It is obvious and self-evident that, during the period of provisional protection, the owner of the variety cannot authorize any of the acts as mentioned in Article 13. Moreover, the “cascade,” as shown hereabove, was introduced for the reason that the holder should first exercise his existing right on the propagating material of the protected variety, and if he had no reasonable opportunity to do so, he may exercise his right on the harvested material. This rule can only be applied on a protected variety. Such has always been the intention, as shown in the preparatory papers of the UPOV Convention and the discussions during the Diplomatic Conference.

Therefore, the conclusion of the Court, stating that, “fruit obtained from those plants may not be regarded as having been obtained through unauthorised use within the meaning of Article 13(3) of that regulation, even if harvested after the Community plant variety right was granted”, does not hold.

Based on paragraph 2(a) of article 13, the use of the mandarin trees produced and sold before the grant of PVR becomes, after the granting of the PVR,  an unauthorized use of these, now protected variety constituents, as “the holder has had no reasonable opportunity to exercise his right in relation to the said variety constituents”.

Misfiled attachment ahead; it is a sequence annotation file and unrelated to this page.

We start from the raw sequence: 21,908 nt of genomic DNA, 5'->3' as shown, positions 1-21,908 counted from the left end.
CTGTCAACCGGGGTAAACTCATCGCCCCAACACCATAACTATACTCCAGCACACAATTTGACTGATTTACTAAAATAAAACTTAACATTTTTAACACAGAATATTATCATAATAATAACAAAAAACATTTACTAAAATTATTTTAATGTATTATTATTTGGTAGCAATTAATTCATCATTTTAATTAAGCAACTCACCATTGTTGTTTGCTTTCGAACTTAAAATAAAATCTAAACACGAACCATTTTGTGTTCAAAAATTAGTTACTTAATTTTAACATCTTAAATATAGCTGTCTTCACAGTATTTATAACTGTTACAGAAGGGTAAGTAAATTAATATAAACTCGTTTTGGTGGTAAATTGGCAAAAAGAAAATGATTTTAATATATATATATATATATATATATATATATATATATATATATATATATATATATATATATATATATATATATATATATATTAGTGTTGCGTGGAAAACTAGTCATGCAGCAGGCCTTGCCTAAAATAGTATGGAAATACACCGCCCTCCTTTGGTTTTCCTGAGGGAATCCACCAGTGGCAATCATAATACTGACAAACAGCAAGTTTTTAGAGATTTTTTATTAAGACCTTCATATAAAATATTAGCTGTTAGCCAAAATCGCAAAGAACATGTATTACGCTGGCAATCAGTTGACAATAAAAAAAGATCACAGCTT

The correct answer on the third question should therefore be:

Article 13(3) of Regulation No 2100/94 must be interpreted as meaning that the fruit of a plant variety, which is not likely to be used as propagating material, may not must, after the grant of the Community plant variety right, be regarded as having been obtained through the ‘unauthorised use of variety constituents’ of that plant variety, within the meaning of that provision, even where those variety constituents were propagated and sold to a farmer by a nursery in the period between the publication of the application for a Community plant variety right in relation to that plant variety and the grant thereof. (….).

As the Court’s judgment cannot be reversed, it is therefore very important for the UPOV Member States to work on a correct interpretation of the cascade, which is still continuing in the UPOV working group for the “Explanatory Notes on Harvested Material”. 

The link to the full article:

Editors Note: Huib Ghijsen is retired plant breeder and legal expert.

Read More:
Nadorcott Case Should Prompt UPOV to Improve PVR System

The Court of Justice of the European Union Sheds Light In Case C-176/18 on the Scope of EU Plant Variety Rights